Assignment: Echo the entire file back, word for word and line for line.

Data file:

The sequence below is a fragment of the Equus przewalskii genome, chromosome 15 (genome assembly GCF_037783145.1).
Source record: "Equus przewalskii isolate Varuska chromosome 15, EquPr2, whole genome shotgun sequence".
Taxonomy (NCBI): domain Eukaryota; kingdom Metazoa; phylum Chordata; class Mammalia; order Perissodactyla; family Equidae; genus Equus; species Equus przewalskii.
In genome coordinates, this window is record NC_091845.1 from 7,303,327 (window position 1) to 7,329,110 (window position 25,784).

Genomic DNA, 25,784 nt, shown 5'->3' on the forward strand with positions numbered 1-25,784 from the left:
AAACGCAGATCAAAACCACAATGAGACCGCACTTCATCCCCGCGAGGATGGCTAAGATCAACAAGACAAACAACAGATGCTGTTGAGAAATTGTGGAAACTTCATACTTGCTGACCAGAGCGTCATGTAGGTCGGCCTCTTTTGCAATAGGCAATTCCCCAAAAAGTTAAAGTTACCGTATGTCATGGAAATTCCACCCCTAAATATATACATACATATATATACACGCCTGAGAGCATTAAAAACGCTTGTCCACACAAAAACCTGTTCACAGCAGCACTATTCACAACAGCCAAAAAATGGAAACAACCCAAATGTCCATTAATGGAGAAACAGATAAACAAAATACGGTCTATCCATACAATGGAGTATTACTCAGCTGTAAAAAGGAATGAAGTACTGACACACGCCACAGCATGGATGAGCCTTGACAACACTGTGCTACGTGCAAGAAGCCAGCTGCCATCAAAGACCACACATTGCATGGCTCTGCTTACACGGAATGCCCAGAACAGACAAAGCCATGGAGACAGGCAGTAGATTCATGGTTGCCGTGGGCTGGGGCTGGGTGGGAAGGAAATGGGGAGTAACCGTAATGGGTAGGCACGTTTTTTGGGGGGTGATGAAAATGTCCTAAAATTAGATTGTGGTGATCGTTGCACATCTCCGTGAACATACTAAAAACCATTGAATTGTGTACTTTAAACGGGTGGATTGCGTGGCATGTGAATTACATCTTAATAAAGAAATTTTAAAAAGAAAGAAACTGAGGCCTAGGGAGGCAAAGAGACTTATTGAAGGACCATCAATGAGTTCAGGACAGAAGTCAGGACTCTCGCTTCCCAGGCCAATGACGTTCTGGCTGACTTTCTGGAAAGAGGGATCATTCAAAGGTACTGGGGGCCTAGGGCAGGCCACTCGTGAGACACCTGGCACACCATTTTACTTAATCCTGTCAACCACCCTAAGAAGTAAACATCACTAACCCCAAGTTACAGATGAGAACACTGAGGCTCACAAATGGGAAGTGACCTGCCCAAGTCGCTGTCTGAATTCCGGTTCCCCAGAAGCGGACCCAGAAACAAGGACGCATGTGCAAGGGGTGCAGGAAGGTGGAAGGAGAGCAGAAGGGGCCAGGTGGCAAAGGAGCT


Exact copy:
The sequence below is a fragment of the Equus przewalskii genome, chromosome 15 (genome assembly GCF_037783145.1).
Source record: "Equus przewalskii isolate Varuska chromosome 15, EquPr2, whole genome shotgun sequence".
Taxonomy (NCBI): domain Eukaryota; kingdom Metazoa; phylum Chordata; class Mammalia; order Perissodactyla; family Equidae; genus Equus; species Equus przewalskii.
In genome coordinates, this window is record NC_091845.1 from 7,303,327 (window position 1) to 7,329,110 (window position 25,784).

Genomic DNA, 25,784 nt, shown 5'->3' on the forward strand with positions numbered 1-25,784 from the left:
AAACGCAGATCAAAACCACAATGAGACCGCACTTCATCCCCGCGAGGATGGCTAAGATCAACAAGACAAACAACAGATGCTGTTGAGAAATTGTGGAAACTTCATACTTGCTGACCAGAGCGTCATGTAGGTCGGCCTCTTTTGCAATAGGCAATTCCCCAAAAAGTTAAAGTTACCGTATGTCATGGAAATTCCACCCCTAAATATATACATACATATATATACACGCCTGAGAGCATTAAAAACGCTTGTCCACACAAAAACCTGTTCACAGCAGCACTATTCACAACAGCCAAAAAATGGAAACAACCCAAATGTCCATTAATGGAGAAACAGATAAACAAAATACGGTCTATCCATACAATGGAGTATTACTCAGCTGTAAAAAGGAATGAAGTACTGACACACGCCACAGCATGGATGAGCCTTGACAACACTGTGCTACGTGCAAGAAGCCAGCTGCCATCAAAGACCACACATTGCATGGCTCTGCTTACACGGAATGCCCAGAACAGACAAAGCCATGGAGACAGGCAGTAGATTCATGGTTGCCGTGGGCTGGGGCTGGGTGGGAAGGAAATGGGGAGTAACCGTAATGGGTAGGCACGTTTTTTGGGGGGTGATGAAAATGTCCTAAAATTAGATTGTGGTGATCGTTGCACATCTCCGTGAACATACTAAAAACCATTGAATTGTGTACTTTAAACGGGTGGATTGCGTGGCATGTGAATTACATCTTAATAAAGAAATTTTAAAAAGAAAGAAACTGAGGCCTAGGGAGGCAAAGAGACTTATTGAAGGACCATCAATGAGTTCAGGACAGAAGTCAGGACTCTCGCTTCCCAGGCCAATGACGTTCTGGCTGACTTTCTGGAAAGAGGGATCATTCAAAGGTACTGGGGGCCTAGGGCAGGCCACTCGTGAGACACCTGGCACACCATTTTACTTAATCCTGTCAACCACCCTAAGAAGTAAACATCACTAACCCCAAGTTACAGATGAGAACACTGAGGCTCACAAATGGGAAGTGACCTGCCCAAGTCGCTGTCTGAATTCCGGTTCCCCAGAAGCGGACCCAGAAACAAGGACGCATGTGCAAGGGGTGCAGGAAGGTGGAAGGAGAGCAGAAGGGGCCAGGTGGCAAAGGAGCT